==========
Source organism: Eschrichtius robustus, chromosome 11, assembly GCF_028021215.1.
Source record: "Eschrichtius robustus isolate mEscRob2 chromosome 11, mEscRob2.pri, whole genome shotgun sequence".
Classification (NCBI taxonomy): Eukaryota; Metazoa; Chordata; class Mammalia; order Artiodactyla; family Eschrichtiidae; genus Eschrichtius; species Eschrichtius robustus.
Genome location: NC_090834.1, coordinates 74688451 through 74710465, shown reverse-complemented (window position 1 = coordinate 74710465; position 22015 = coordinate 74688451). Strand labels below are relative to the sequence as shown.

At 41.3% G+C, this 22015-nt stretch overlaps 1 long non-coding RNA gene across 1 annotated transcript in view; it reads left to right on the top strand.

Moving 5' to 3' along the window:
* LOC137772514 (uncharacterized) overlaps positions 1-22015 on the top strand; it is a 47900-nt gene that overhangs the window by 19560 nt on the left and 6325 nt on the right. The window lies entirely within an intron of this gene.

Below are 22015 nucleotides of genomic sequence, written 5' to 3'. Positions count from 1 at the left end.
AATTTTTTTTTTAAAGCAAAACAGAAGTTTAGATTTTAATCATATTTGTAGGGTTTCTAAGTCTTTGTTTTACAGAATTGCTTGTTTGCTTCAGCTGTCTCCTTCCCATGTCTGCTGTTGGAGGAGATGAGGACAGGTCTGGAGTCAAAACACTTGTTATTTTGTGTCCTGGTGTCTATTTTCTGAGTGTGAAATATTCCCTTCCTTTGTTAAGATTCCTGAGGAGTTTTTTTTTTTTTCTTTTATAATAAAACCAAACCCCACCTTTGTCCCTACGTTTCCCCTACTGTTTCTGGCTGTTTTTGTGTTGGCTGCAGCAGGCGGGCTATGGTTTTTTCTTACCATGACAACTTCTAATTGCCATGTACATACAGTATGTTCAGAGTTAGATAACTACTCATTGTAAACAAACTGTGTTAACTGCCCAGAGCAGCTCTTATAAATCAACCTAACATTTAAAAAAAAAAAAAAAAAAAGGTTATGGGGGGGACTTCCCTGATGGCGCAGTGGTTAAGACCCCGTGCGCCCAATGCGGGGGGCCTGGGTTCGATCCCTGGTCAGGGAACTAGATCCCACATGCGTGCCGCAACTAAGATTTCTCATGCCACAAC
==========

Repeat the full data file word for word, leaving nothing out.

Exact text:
Source organism: Eschrichtius robustus, chromosome 11, assembly GCF_028021215.1.
Source record: "Eschrichtius robustus isolate mEscRob2 chromosome 11, mEscRob2.pri, whole genome shotgun sequence".
Classification (NCBI taxonomy): Eukaryota; Metazoa; Chordata; class Mammalia; order Artiodactyla; family Eschrichtiidae; genus Eschrichtius; species Eschrichtius robustus.
Genome location: NC_090834.1, coordinates 74688451 through 74710465, shown reverse-complemented (window position 1 = coordinate 74710465; position 22015 = coordinate 74688451). Strand labels below are relative to the sequence as shown.

At 41.3% G+C, this 22015-nt stretch overlaps 1 long non-coding RNA gene across 1 annotated transcript in view; it reads left to right on the top strand.

Moving 5' to 3' along the window:
* LOC137772514 (uncharacterized) overlaps positions 1-22015 on the top strand; it is a 47900-nt gene that overhangs the window by 19560 nt on the left and 6325 nt on the right. The window lies entirely within an intron of this gene.

Below are 22015 nucleotides of genomic sequence, written 5' to 3'. Positions count from 1 at the left end.
AATTTTTTTTTTAAAGCAAAACAGAAGTTTAGATTTTAATCATATTTGTAGGGTTTCTAAGTCTTTGTTTTACAGAATTGCTTGTTTGCTTCAGCTGTCTCCTTCCCATGTCTGCTGTTGGAGGAGATGAGGACAGGTCTGGAGTCAAAACACTTGTTATTTTGTGTCCTGGTGTCTATTTTCTGAGTGTGAAATATTCCCTTCCTTTGTTAAGATTCCTGAGGAGTTTTTTTTTTTTTCTTTTATAATAAAACCAAACCCCACCTTTGTCCCTACGTTTCCCCTACTGTTTCTGGCTGTTTTTGTGTTGGCTGCAGCAGGCGGGCTATGGTTTTTTCTTACCATGACAACTTCTAATTGCCATGTACATACAGTATGTTCAGAGTTAGATAACTACTCATTGTAAACAAACTGTGTTAACTGCCCAGAGCAGCTCTTATAAATCAACCTAACATTTAAAAAAAAAAAAAAAAAAAGGTTATGGGGGGGACTTCCCTGATGGCGCAGTGGTTAAGACCCCGTGCGCCCAATGCGGGGGGCCTGGGTTCGATCCCTGGTCAGGGAACTAGATCCCACATGCGTGCCGCAACTAAGATTTCTCATGCCACAAC